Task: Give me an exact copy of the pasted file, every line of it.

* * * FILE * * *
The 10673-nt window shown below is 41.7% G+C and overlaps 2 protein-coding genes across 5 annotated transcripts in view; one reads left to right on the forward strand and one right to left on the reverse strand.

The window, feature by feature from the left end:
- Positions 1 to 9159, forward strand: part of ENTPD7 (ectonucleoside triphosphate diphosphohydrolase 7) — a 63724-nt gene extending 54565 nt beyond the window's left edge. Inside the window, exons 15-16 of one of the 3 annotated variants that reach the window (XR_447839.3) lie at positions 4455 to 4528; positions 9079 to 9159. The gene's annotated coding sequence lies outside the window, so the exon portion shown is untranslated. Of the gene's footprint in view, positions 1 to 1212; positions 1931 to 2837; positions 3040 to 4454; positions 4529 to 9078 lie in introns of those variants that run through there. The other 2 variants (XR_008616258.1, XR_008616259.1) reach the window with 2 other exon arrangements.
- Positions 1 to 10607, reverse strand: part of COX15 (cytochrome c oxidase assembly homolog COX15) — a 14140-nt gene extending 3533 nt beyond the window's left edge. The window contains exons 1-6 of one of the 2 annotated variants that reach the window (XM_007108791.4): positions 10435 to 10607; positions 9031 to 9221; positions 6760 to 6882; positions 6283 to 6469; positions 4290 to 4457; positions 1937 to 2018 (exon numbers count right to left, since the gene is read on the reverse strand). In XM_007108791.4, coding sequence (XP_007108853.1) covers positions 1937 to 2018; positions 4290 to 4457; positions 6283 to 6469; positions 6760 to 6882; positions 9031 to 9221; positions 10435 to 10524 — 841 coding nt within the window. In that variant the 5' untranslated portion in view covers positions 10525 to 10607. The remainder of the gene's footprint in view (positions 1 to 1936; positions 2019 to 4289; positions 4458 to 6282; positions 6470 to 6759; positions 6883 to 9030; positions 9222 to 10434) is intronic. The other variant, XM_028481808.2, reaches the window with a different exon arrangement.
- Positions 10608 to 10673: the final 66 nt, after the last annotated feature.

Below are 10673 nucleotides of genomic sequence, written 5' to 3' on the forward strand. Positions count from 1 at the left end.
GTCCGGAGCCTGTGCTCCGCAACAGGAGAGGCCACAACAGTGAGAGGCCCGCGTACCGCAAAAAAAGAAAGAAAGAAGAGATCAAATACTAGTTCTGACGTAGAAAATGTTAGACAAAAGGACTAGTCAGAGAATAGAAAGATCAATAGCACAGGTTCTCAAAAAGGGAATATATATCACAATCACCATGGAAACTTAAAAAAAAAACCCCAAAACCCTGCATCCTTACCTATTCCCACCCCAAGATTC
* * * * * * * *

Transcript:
The 10673-nt window shown below is 41.7% G+C and overlaps 2 protein-coding genes across 5 annotated transcripts in view; one reads left to right on the forward strand and one right to left on the reverse strand.

The window, feature by feature from the left end:
- Positions 1 to 9159, forward strand: part of ENTPD7 (ectonucleoside triphosphate diphosphohydrolase 7) — a 63724-nt gene extending 54565 nt beyond the window's left edge. Inside the window, exons 15-16 of one of the 3 annotated variants that reach the window (XR_447839.3) lie at positions 4455 to 4528; positions 9079 to 9159. The gene's annotated coding sequence lies outside the window, so the exon portion shown is untranslated. Of the gene's footprint in view, positions 1 to 1212; positions 1931 to 2837; positions 3040 to 4454; positions 4529 to 9078 lie in introns of those variants that run through there. The other 2 variants (XR_008616258.1, XR_008616259.1) reach the window with 2 other exon arrangements.
- Positions 1 to 10607, reverse strand: part of COX15 (cytochrome c oxidase assembly homolog COX15) — a 14140-nt gene extending 3533 nt beyond the window's left edge. The window contains exons 1-6 of one of the 2 annotated variants that reach the window (XM_007108791.4): positions 10435 to 10607; positions 9031 to 9221; positions 6760 to 6882; positions 6283 to 6469; positions 4290 to 4457; positions 1937 to 2018 (exon numbers count right to left, since the gene is read on the reverse strand). In XM_007108791.4, coding sequence (XP_007108853.1) covers positions 1937 to 2018; positions 4290 to 4457; positions 6283 to 6469; positions 6760 to 6882; positions 9031 to 9221; positions 10435 to 10524 — 841 coding nt within the window. In that variant the 5' untranslated portion in view covers positions 10525 to 10607. The remainder of the gene's footprint in view (positions 1 to 1936; positions 2019 to 4289; positions 4458 to 6282; positions 6470 to 6759; positions 6883 to 9030; positions 9222 to 10434) is intronic. The other variant, XM_028481808.2, reaches the window with a different exon arrangement.
- Positions 10608 to 10673: the final 66 nt, after the last annotated feature.

Below are 10673 nucleotides of genomic sequence, written 5' to 3' on the forward strand. Positions count from 1 at the left end.
GTCCGGAGCCTGTGCTCCGCAACAGGAGAGGCCACAACAGTGAGAGGCCCGCGTACCGCAAAAAAAGAAAGAAAGAAGAGATCAAATACTAGTTCTGACGTAGAAAATGTTAGACAAAAGGACTAGTCAGAGAATAGAAAGATCAATAGCACAGGTTCTCAAAAAGGGAATATATATCACAATCACCATGGAAACTTAAAAAAAAAACCCCAAAACCCTGCATCCTTACCTATTCCCACCCCAAGATTC